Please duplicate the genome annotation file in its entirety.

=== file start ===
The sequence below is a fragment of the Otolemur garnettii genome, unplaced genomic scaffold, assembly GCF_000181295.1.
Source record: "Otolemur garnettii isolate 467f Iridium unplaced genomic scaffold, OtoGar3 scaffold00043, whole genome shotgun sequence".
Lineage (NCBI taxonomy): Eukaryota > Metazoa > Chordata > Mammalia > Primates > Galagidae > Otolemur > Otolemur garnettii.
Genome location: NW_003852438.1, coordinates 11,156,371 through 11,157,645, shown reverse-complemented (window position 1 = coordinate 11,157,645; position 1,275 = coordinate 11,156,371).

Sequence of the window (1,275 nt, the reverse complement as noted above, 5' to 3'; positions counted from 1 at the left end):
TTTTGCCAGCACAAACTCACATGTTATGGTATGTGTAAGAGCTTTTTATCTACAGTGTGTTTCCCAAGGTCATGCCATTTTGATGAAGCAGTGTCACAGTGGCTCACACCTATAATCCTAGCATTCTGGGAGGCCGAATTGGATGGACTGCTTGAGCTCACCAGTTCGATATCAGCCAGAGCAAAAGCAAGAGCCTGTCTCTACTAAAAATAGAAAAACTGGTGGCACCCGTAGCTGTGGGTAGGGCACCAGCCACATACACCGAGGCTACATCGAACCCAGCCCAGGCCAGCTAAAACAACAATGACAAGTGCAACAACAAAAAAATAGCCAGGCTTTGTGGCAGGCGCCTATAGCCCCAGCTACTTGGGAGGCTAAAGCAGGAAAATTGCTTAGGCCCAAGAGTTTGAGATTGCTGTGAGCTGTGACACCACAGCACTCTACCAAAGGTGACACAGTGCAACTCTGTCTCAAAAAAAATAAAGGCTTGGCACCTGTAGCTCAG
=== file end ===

The sequence below is a fragment of the Otolemur garnettii genome, unplaced genomic scaffold, assembly GCF_000181295.1.
Source record: "Otolemur garnettii isolate 467f Iridium unplaced genomic scaffold, OtoGar3 scaffold00043, whole genome shotgun sequence".
Lineage (NCBI taxonomy): Eukaryota > Metazoa > Chordata > Mammalia > Primates > Galagidae > Otolemur > Otolemur garnettii.
Genome location: NW_003852438.1, coordinates 11,156,371 through 11,157,645, shown reverse-complemented (window position 1 = coordinate 11,157,645; position 1,275 = coordinate 11,156,371).

Sequence of the window (1,275 nt, the reverse complement as noted above, 5' to 3'; positions counted from 1 at the left end):
TTTTGCCAGCACAAACTCACATGTTATGGTATGTGTAAGAGCTTTTTATCTACAGTGTGTTTCCCAAGGTCATGCCATTTTGATGAAGCAGTGTCACAGTGGCTCACACCTATAATCCTAGCATTCTGGGAGGCCGAATTGGATGGACTGCTTGAGCTCACCAGTTCGATATCAGCCAGAGCAAAAGCAAGAGCCTGTCTCTACTAAAAATAGAAAAACTGGTGGCACCCGTAGCTGTGGGTAGGGCACCAGCCACATACACCGAGGCTACATCGAACCCAGCCCAGGCCAGCTAAAACAACAATGACAAGTGCAACAACAAAAAAATAGCCAGGCTTTGTGGCAGGCGCCTATAGCCCCAGCTACTTGGGAGGCTAAAGCAGGAAAATTGCTTAGGCCCAAGAGTTTGAGATTGCTGTGAGCTGTGACACCACAGCACTCTACCAAAGGTGACACAGTGCAACTCTGTCTCAAAAAAAATAAAGGCTTGGCACCTGTAGCTCAG